Why Nato’s adaptability is a strength and a liability in trying times

Nato’s eastward expansion has implications for regional stability. The alliance continuing to extend its reach, particularly towards Russia’s borders, has exacerbated long-standing geopolitical fissures and raises the spectre of conflict.

Moscow deems this progression a Western betrayal. The Kremlin views these manoeuvres as provocative, heightening regional tensions and challenging Russia’s perceived sphere of influence.

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Finland inducted into Nato as Russia warns of ‘countermeasures’

Finland inducted into Nato as Russia warns of ‘countermeasures’

Whether it’s Russia, China or the proliferation of advanced weapons among non-state actors, the alliance contends with a complex web of actual – and presumed – adversaries. Moreover, it faces emerging threats in unconventional domains, compounded by the intersection of conflict and climate change.

This confluence engenders a vicious cycle of resource competition, extremism and terrorism, exacerbating global instability and human suffering. As wars extend to new domains, the alliance must adapt to remain relevant. As its membership expands to 32 nations, Nato has intensified engagements with global partners, fortifying ties with key players in the Asia-Pacific and the Middle East.

Notably, Nato is trying to deepen dialogue with long-standing allies such as Japan, South Korea, Australia and New Zealand while also enhancing cooperation with the Gulf Cooperation Council and members of the Istanbul Cooperation Initiative.

Nato’s evolution transcends its original defence mandate. This shift extends its influence worldwide, blurring lines between military and political agendas. What began as a transatlantic alliance now risks departing from its core mission.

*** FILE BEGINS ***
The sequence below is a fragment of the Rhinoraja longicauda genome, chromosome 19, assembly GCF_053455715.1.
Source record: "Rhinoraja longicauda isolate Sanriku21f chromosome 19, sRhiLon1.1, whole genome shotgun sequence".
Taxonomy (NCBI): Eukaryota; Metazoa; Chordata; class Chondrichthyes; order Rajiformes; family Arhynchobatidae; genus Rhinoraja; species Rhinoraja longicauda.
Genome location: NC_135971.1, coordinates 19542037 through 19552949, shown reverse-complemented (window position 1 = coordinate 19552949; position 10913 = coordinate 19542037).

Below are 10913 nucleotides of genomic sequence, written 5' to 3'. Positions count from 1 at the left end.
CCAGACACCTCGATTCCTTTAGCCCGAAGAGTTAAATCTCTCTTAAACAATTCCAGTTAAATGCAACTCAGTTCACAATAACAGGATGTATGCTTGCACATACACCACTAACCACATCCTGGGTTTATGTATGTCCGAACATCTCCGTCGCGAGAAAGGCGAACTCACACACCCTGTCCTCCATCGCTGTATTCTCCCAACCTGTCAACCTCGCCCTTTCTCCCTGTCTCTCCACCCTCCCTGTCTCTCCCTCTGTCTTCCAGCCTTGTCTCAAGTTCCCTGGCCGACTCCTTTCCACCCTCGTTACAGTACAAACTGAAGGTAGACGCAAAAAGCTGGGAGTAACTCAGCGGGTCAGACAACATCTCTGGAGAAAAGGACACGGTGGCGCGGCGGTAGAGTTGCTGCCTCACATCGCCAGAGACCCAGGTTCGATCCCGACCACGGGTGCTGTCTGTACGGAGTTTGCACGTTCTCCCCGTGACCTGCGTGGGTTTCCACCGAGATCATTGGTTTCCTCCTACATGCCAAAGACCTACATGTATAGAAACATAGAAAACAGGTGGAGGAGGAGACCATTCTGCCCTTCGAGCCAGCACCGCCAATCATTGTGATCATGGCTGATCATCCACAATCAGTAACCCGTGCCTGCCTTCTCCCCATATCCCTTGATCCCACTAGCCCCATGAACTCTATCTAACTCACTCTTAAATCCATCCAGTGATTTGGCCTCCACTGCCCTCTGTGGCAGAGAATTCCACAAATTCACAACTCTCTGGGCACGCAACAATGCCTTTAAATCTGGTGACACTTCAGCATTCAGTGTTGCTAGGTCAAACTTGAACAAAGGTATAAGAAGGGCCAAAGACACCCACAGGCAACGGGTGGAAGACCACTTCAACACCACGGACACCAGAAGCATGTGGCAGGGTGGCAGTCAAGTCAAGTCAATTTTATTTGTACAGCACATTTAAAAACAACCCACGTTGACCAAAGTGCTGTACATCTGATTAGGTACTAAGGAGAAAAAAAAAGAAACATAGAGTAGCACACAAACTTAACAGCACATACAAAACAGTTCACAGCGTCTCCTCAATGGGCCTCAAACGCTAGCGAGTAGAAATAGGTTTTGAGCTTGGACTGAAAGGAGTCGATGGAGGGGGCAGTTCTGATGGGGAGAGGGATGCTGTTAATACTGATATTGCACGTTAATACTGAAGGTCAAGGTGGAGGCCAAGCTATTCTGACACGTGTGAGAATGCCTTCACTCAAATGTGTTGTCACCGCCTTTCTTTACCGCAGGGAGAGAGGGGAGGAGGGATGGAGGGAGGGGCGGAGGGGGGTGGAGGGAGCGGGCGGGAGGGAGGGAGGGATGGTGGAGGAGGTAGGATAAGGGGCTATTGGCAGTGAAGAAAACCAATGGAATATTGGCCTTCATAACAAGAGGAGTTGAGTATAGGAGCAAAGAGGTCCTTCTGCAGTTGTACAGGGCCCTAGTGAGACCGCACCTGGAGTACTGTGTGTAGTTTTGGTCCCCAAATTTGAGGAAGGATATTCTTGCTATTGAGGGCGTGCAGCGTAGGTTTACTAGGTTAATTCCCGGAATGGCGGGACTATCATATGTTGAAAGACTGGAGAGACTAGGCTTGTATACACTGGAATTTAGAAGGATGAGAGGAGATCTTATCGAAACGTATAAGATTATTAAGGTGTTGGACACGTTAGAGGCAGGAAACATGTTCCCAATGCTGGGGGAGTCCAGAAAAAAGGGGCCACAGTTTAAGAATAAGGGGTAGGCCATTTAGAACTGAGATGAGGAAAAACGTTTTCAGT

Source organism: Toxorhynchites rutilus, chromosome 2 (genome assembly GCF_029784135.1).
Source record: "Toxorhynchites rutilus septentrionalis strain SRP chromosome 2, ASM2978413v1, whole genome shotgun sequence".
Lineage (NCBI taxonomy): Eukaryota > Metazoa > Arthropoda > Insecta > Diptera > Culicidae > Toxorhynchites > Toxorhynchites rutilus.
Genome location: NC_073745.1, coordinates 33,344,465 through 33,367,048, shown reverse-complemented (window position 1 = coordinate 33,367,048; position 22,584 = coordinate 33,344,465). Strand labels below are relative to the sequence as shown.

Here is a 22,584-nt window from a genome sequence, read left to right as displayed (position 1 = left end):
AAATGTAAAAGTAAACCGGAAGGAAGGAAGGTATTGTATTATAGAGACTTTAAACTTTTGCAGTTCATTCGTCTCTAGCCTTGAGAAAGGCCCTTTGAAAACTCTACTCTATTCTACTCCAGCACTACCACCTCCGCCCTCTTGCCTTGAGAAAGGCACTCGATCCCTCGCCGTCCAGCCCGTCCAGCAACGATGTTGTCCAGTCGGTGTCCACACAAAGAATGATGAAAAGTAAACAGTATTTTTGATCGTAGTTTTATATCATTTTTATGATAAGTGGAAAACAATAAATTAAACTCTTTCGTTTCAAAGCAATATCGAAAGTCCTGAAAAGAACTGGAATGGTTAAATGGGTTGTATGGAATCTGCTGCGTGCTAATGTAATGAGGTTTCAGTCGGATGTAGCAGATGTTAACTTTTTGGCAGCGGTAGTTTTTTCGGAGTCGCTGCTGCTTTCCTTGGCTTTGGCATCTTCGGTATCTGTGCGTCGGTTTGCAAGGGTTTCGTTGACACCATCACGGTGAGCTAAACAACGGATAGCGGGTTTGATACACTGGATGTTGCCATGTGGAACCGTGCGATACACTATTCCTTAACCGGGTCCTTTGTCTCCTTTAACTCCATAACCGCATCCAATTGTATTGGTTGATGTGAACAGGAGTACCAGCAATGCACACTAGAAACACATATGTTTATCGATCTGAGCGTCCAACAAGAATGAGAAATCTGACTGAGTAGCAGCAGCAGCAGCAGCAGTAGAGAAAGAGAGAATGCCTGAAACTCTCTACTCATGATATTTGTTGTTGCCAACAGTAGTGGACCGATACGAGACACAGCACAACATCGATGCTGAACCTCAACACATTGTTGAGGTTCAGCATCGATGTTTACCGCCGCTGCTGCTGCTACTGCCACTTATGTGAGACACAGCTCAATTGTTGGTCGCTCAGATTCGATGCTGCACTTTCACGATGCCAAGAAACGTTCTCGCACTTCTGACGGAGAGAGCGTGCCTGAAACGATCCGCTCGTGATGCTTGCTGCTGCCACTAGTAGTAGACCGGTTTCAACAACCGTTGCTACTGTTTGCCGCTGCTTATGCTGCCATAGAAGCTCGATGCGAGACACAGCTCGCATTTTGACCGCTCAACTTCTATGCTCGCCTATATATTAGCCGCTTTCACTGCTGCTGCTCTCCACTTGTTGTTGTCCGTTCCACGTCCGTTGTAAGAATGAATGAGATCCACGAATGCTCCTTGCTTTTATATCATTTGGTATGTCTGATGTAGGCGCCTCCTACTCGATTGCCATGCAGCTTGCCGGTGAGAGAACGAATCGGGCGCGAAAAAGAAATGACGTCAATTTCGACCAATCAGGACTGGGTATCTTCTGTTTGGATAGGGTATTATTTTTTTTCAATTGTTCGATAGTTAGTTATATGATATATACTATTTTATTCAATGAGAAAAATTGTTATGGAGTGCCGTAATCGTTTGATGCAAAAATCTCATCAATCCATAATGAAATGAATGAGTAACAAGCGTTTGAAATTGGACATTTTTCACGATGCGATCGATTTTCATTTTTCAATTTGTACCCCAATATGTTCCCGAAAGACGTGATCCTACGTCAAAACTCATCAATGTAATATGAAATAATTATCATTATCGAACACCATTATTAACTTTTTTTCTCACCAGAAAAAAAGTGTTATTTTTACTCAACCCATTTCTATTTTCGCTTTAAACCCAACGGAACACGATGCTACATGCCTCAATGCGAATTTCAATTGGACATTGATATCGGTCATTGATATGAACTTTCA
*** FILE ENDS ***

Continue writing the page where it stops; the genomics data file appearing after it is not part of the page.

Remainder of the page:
However, this expansion could undermine Nato’s effectiveness. Straying too far from its roots could dilute its purpose and alienate potential partners. While adaptation is essential, Nato must tread cautiously to ensure relevance and not overstep boundaries.

Nato is reportedly devising a strategy to provide substantial military aid to an embattled Ukraine. The proposed Mission for Ukraine initiative aims to secure a US$100 billion aid package over five years, marking a significant departure from previous approaches.

This plan signifies Nato’s readiness to directly supply weaponry to Ukraine amid Russia’s invasion. The urgency of this initiative is reflected by many leaders’ apprehension that the coming months will be decisive in determining Ukraine’s fate.

The need to enhance Ukraine’s defence capabilities highlights Nato’s acknowledgement of the crucial role it must fulfil in preserving regional stability. The deepening apprehension among Nato leaders over the trajectory of the Ukraine conflict signals a potential shift in Russia’s favour.

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Dutch Prime Minister Mark Rutte shakes hands with President Xi Jinping at the Great Hall of the People in Beijing on March 27. Rutte is expected to hold the post of Nato secretary general after he leaves Dutch politics. Photo: Reuters